Photo by Justin K. Aller/Getty Images
Chase Claypool showed all of the tools to be the Steelers top receiver and a top receiver in the league
Welcome to the Chase Claypool era. Claypool was getting hyped in the offseason, he caught a big pass in each of the first two games, but in Week 5, his fourth game as a member of the Pittsburgh Steelers, Claypool broke the 100 yard mark and scored 4 touchdowns. The most touchdowns, and most points, scored by a Steeler in a single game since Chuck Noll took over as head coach in 1969.
Chase Claypool accounted for 31.6% of the Steelers yards gained, and 63.2% of points scored, and today, we’re looking at how he pulled that off.
1st quarter, 1:04. Chase Claypool (11) is the wingback to the bottom of the screen.
First off, I love this play, double wingback formation with Trey Edmunds as the wingback to the top of the screen. The Eagles, like most of the Steelers opponents so far this season were not respecting the jet sweep motion and the Steelers made them pay, getting the TD despite the Eagles dominating the Steelers run game to that point, holding the Steelers to 13 yards on 11 rushes before this touchdown.
Notice the linebackers not moving at all with the motion, but relying on the cornerback that was chasing Chase Claypool to keep him in check. Eric Ebron throws a good fake block at the defensive end before joining Trey Edmunds blocking on the outside. Claypool reads the situation well and cuts inside for the touchdown.
2nd quarter, 14:21. Chase Claypool is the receiver to the top of the screen.
This is where the Steelers have been using Chase Claypool the most, outside of the slot receiver on the strong side of the play. This is where Martevis Bryant and Mike Wallace played as rookies. The defense respects Claypool’s speed enough that they hand him an easy stop route for a big third down conversion.
2nd quarter, 11:49. Chase Claypool is the receiver to the bottom of the screen.
With Diontae Johnson out for the game, the Steelers line up Claypool outside of Eric Ebron, away from the slot receiver. The importance of that spacing can be seen in the alignment of the middle linebacker and strong safety for the defense. As soon as Eric Ebron’s out route pulls the outside linebacker away from the middle, the lane to throw the slant is open, and with the Strong side safety up to help with the 3 receivers to the top of the screen, the free safety is back deeper and in no position to attack the throw.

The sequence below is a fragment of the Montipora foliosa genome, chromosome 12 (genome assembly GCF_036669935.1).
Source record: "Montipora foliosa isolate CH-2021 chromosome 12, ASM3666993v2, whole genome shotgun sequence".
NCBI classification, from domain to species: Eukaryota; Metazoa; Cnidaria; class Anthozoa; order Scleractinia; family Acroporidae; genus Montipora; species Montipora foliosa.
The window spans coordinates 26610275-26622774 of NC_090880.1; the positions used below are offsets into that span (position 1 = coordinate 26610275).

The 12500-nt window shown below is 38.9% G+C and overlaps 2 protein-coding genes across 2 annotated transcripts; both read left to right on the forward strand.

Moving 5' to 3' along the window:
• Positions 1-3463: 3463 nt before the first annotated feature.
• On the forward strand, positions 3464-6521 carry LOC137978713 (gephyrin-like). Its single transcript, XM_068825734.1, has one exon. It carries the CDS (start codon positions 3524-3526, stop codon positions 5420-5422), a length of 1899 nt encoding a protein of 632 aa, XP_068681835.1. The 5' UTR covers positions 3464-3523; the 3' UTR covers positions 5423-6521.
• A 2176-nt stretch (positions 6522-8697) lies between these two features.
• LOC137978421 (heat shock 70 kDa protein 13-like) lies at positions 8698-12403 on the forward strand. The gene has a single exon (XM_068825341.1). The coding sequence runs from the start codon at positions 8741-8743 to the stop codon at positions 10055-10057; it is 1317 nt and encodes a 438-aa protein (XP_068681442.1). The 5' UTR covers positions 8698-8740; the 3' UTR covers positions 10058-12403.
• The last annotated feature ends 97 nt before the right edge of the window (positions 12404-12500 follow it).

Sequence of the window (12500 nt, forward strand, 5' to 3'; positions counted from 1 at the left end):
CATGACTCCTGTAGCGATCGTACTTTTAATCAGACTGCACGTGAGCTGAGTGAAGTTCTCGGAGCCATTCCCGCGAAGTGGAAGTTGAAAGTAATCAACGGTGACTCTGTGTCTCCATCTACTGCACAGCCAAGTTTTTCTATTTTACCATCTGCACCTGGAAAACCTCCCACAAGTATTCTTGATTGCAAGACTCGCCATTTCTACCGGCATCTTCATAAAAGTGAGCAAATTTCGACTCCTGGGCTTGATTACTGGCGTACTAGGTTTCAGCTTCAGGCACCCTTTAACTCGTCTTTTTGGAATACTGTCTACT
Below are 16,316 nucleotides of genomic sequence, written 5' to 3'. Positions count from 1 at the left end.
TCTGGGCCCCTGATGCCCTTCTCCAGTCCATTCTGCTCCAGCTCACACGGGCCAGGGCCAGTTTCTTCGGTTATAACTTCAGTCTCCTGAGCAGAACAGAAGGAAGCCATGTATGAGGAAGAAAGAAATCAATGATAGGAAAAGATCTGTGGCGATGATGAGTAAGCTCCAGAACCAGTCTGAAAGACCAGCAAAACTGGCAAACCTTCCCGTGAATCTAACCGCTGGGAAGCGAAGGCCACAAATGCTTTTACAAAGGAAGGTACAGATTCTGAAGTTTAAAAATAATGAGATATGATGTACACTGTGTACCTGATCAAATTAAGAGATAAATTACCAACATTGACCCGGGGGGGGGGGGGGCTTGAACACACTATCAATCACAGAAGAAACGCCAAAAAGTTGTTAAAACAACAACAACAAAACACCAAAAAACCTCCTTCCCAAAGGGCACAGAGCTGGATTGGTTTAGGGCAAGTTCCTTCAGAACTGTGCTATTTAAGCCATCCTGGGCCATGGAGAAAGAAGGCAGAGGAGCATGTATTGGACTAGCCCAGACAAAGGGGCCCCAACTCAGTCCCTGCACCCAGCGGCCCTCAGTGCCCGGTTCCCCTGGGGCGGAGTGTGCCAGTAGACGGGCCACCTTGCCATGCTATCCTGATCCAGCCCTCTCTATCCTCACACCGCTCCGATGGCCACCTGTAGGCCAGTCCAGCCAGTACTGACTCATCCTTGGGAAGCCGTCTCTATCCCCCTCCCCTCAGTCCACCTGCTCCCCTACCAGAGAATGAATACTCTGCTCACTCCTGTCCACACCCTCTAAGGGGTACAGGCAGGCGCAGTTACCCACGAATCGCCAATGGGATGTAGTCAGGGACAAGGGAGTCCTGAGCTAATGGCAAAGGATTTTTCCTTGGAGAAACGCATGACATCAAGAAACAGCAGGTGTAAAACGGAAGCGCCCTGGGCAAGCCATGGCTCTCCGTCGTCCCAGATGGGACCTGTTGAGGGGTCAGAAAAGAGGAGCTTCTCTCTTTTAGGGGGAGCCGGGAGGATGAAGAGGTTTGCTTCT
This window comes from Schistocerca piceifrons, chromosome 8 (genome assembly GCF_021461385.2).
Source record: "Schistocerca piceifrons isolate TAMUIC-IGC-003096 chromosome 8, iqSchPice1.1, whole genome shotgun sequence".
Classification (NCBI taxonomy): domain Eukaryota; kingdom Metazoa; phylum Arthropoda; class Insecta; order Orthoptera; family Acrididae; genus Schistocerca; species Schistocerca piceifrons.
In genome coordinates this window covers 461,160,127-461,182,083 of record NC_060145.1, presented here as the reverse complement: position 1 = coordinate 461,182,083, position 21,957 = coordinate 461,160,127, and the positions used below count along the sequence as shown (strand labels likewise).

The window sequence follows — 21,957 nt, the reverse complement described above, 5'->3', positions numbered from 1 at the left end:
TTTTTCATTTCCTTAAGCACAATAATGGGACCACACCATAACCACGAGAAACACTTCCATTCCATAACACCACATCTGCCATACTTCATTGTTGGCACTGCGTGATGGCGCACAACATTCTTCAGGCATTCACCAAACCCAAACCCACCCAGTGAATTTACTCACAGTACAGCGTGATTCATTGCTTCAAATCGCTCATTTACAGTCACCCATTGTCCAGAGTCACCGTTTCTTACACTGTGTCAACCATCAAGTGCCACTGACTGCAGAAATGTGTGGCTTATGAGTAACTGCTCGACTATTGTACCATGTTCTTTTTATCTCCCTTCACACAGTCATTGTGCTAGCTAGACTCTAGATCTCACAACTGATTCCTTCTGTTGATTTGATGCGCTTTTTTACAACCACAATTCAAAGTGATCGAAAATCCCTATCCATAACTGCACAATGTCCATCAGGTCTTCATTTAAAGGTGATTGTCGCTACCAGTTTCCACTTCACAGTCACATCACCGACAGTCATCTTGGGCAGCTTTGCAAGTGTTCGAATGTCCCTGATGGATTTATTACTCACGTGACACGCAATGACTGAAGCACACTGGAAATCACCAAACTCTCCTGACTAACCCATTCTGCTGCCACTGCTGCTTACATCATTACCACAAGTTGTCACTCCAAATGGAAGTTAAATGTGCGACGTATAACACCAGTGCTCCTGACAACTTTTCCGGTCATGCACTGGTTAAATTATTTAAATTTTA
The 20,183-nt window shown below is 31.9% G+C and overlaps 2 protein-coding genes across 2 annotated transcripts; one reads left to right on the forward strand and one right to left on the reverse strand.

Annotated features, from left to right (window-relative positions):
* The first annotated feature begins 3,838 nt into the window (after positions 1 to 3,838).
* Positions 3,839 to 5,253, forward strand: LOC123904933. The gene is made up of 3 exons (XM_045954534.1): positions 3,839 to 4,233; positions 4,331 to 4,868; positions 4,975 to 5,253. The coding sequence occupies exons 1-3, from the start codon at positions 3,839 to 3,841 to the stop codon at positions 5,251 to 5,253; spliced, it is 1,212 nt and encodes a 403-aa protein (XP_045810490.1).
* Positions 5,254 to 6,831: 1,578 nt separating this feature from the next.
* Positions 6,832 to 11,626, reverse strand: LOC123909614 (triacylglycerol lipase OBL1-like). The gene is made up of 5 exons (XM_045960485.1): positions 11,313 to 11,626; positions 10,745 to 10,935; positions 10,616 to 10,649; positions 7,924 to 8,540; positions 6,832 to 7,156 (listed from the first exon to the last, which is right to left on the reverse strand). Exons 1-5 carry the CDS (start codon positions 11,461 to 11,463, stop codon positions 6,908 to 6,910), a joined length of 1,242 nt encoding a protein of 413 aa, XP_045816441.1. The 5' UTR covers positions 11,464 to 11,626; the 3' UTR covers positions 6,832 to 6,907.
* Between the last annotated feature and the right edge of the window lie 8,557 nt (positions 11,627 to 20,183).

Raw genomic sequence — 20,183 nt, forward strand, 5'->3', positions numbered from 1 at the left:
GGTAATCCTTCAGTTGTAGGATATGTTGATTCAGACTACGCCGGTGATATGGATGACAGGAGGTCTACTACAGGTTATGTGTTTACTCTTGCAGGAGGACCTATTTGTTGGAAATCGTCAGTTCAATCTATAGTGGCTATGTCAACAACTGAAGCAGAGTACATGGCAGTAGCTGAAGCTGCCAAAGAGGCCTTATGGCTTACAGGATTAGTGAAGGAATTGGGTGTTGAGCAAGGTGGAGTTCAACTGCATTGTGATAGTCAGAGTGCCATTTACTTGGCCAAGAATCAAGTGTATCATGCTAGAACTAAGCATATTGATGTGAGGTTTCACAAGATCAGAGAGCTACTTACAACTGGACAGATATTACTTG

The Steelers like elite change of direction guys in that spot, players like Antonio Brown and Diontae Johnson, but that may change going forward, because Chase Claypool did his best work from that alignment.
2nd quarter, 3:19. Chase Claypool is the receiver to the top of the screen.
Claypool is back on the strong side of the screen, and you can see how the different alignment of defenders, with the cornerback giving a bigger cushion and the strong safety playing up farther force a tougher throw from Ben Roethlisberger, even as Eric Ebron draws three defenders toward him.
3rd quarter, 15:00. Chase Claypool is the receiver to the top of the screen.
Claypool can make sharp cuts, and with the defense showing enormous respect for his deep routes, Claypool grabs 5 yards on first down and the cornerback has to make a great tackle to prevent more.
3rd quarter, 14:25. Chase Claypool is the receiver to the top of the screen.
The play design works great here. The linebackers come up on the play action and the free safety crashes hard on the pump fake to JuJu Smith-Schuster behind the linebackers, leaving Chase Claypool alone with a corner he has already run past. Ben Roethlisberger is either expecting a back-shoulder route from Claypool or he just misses badly, but with the corner playing trail and falling behind, a good throw leading Claypool up-field likely results in a touchdown.
The number one thing that stood out to me in this game is that as good as Chase Claypool’s day was, it should have been even better, because he was beating coverage all day.
3rd quarter, 13:01. Chase Claypool is the receiver to the back of the Hypo-Cycloid bunch to the top of the screen.
Claypool again shows he can read the flow of the defense and blockers and find yards. He’s a playmaker in any role on the offense.